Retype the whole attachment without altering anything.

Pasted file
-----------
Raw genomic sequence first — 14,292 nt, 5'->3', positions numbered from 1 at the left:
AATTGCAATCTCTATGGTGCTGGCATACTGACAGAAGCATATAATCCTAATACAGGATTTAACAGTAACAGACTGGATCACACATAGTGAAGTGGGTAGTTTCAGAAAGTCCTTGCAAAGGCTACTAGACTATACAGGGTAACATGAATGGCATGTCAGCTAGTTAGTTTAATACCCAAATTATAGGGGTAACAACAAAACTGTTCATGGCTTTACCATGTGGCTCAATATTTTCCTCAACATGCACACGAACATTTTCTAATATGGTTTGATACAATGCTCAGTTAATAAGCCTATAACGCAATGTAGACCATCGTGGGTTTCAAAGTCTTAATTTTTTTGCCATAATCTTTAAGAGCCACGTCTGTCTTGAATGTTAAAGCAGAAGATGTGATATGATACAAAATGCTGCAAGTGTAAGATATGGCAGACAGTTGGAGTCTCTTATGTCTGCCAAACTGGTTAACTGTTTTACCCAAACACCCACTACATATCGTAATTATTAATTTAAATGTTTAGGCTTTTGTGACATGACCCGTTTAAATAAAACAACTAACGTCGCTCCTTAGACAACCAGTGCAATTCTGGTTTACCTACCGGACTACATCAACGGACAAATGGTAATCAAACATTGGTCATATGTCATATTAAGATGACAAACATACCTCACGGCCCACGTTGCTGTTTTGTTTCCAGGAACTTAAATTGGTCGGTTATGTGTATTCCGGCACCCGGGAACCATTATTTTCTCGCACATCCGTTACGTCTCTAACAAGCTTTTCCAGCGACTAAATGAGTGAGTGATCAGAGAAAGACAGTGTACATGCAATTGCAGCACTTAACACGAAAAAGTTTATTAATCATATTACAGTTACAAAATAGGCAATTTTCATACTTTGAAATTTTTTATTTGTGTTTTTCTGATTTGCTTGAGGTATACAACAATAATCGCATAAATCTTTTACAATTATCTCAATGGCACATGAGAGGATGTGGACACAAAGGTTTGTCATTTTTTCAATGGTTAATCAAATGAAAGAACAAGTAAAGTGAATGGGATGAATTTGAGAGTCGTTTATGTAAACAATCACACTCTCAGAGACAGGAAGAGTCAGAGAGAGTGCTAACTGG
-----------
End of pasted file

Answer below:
Raw genomic sequence first — 14,292 nt, 5'->3', positions numbered from 1 at the left:
AATTGCAATCTCTATGGTGCTGGCATACTGACAGAAGCATATAATCCTAATACAGGATTTAACAGTAACAGACTGGATCACACATAGTGAAGTGGGTAGTTTCAGAAAGTCCTTGCAAAGGCTACTAGACTATACAGGGTAACATGAATGGCATGTCAGCTAGTTAGTTTAATACCCAAATTATAGGGGTAACAACAAAACTGTTCATGGCTTTACCATGTGGCTCAATATTTTCCTCAACATGCACACGAACATTTTCTAATATGGTTTGATACAATGCTCAGTTAATAAGCCTATAACGCAATGTAGACCATCGTGGGTTTCAAAGTCTTAATTTTTTTGCCATAATCTTTAAGAGCCACGTCTGTCTTGAATGTTAAAGCAGAAGATGTGATATGATACAAAATGCTGCAAGTGTAAGATATGGCAGACAGTTGGAGTCTCTTATGTCTGCCAAACTGGTTAACTGTTTTACCCAAACACCCACTACATATCGTAATTATTAATTTAAATGTTTAGGCTTTTGTGACATGACCCGTTTAAATAAAACAACTAACGTCGCTCCTTAGACAACCAGTGCAATTCTGGTTTACCTACCGGACTACATCAACGGACAAATGGTAATCAAACATTGGTCATATGTCATATTAAGATGACAAACATACCTCACGGCCCACGTTGCTGTTTTGTTTCCAGGAACTTAAATTGGTCGGTTATGTGTATTCCGGCACCCGGGAACCATTATTTTCTCGCACATCCGTTACGTCTCTAACAAGCTTTTCCAGCGACTAAATGAGTGAGTGATCAGAGAAAGACAGTGTACATGCAATTGCAGCACTTAACACGAAAAAGTTTATTAATCATATTACAGTTACAAAATAGGCAATTTTCATACTTTGAAATTTTTTATTTGTGTTTTTCTGATTTGCTTGAGGTATACAACAATAATCGCATAAATCTTTTACAATTATCTCAATGGCACATGAGAGGATGTGGACACAAAGGTTTGTCATTTTTTCAATGGTTAATCAAATGAAAGAACAAGTAAAGTGAATGGGATGAATTTGAGAGTCGTTTATGTAAACAATCACACTCTCAGAGACAGGAAGAGTCAGAGAGAGTGCTAACTGG